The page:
1 in 5 children diagnosed in the United States won’t survive cancer or cancer's side effects.
Our child was one of those.
Seth could have easily been "Websters" definition of a country boy. He was obsessed with hunting, passionate about four-wheeler riding and had a love of everything about the outdoors.
Seth was the picture of health, which is why we were all surprised with his diagnoses on July 25, 2007, with t-cell acute lymphoblastic leukemia. Seth symptoms consisted of stomach complaints, nothing that would have made us think that childhood cancer would become our worst nightmare. Seth's white blood count, at diagnosis, was 259,000- the normal range being between 5 -10 thousand. He was admitted to ICU immediately and although he would be labeled an "early rapid responder" to chemotherapy, he was still considered high-risk. Our daily lives were now centered around "road maps", CBC's and ANC's, all of which any cancer patient will recognize.
Seth hit the maintenance part of his therapy right before his 11th birthday, in May 2008 and "the three amigos" (which was what we often referred to our little family as) began to live life to the fullest each and every day, not letting cancer stand in our way. Thankfully our friends, family and community offered the support and love to help us through our son's cancer journey.
The news of Seth's relapse came on January 15, 2009, with the only option being a bone-marrow transplant. Just three days after Seth's transplant, he began to show signs of complications from his radiation treatment. Once admitted to ICU, he was diagnosed with veno-occlusive disease. The one and only medication known to treat VOD, Difibrotide, was unavailable at the time at the University Medical Center in Jackson, Mississippi. And while family, friends and complete strangers struggled and fought to get this drug to him, Seth's body continued to shut down with each passing day. After two weeks in ICU, Seth passed on May 31st, 2009. Seth left his parents with unimaginable grief, which will never leave them but he also gave them back a reason to live with the birth of his sister on May 20, 2010. Saydee Hope Harris is the spitting image of her brother as a baby and we can only hope that she has his heart and his amazing wit.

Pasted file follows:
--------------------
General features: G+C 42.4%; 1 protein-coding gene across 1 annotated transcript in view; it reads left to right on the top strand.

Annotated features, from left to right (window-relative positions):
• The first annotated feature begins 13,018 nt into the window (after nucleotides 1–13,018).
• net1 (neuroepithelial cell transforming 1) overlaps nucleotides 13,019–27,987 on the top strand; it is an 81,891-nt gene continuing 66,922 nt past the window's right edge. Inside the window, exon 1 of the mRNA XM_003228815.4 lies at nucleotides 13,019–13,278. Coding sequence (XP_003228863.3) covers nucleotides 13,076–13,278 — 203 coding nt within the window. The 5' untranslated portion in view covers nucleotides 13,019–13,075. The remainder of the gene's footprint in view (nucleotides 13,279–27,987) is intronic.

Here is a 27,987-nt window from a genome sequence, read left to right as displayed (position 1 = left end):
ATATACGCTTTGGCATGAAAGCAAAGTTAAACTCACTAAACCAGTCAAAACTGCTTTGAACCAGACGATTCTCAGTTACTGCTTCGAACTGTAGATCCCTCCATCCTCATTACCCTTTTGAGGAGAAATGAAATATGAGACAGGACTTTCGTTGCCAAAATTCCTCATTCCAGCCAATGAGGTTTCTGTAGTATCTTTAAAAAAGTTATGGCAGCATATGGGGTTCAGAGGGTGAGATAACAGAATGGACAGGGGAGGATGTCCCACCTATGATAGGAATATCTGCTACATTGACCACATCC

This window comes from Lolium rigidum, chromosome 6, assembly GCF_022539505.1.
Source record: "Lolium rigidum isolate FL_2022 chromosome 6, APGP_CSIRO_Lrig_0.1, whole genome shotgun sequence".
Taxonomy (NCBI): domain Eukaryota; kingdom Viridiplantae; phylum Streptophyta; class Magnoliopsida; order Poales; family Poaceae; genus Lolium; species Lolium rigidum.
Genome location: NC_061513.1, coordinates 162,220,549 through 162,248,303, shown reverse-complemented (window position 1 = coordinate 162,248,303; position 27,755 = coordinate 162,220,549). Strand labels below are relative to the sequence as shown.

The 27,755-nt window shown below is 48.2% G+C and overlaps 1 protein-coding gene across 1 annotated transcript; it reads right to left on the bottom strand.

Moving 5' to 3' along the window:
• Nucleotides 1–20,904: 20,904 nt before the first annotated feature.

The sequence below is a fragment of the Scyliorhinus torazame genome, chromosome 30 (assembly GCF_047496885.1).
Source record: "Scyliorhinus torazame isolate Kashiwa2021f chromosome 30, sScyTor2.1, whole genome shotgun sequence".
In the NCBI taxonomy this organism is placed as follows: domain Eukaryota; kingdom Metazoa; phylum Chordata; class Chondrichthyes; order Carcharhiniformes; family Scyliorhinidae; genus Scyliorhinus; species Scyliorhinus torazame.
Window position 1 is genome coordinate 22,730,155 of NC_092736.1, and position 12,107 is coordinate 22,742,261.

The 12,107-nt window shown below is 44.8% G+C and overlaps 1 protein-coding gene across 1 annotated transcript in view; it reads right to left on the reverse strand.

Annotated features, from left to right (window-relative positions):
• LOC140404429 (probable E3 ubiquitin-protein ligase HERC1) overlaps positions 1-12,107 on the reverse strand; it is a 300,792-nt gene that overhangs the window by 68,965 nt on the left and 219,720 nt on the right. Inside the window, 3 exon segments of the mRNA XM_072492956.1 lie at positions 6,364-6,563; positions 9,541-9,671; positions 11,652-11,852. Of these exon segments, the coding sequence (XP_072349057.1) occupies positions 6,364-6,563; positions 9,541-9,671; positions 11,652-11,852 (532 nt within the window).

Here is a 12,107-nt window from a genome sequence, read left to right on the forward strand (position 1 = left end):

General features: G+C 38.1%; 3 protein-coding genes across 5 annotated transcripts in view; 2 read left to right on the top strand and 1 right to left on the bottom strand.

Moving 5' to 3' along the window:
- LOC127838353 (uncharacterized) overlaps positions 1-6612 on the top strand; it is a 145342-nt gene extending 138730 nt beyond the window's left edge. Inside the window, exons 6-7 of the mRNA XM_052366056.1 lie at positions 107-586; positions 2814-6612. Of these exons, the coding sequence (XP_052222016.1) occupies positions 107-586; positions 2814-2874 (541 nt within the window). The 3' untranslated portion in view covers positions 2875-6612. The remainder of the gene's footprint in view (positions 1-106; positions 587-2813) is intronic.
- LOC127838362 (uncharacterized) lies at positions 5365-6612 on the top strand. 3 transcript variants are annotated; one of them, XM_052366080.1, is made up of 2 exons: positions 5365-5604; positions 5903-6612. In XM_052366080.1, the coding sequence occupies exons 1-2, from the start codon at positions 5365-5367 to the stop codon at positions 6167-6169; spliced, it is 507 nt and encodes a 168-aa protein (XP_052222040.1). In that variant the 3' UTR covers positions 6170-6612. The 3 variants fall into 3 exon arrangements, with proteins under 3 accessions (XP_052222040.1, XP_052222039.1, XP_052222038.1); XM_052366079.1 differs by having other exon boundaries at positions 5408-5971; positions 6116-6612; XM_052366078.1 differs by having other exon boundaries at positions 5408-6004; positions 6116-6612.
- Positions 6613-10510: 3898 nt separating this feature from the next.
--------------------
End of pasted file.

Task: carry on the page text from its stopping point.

While dealing with Seth’s Diagnosis, treatment and complications, we found that very few resources exist for the families of these tiny warriors, and after Seth’s death, we vowed to change that with this childhood cancer foundation. This website is an extension of that desire to help others in Seth’s name by raising childhood cancer awareness.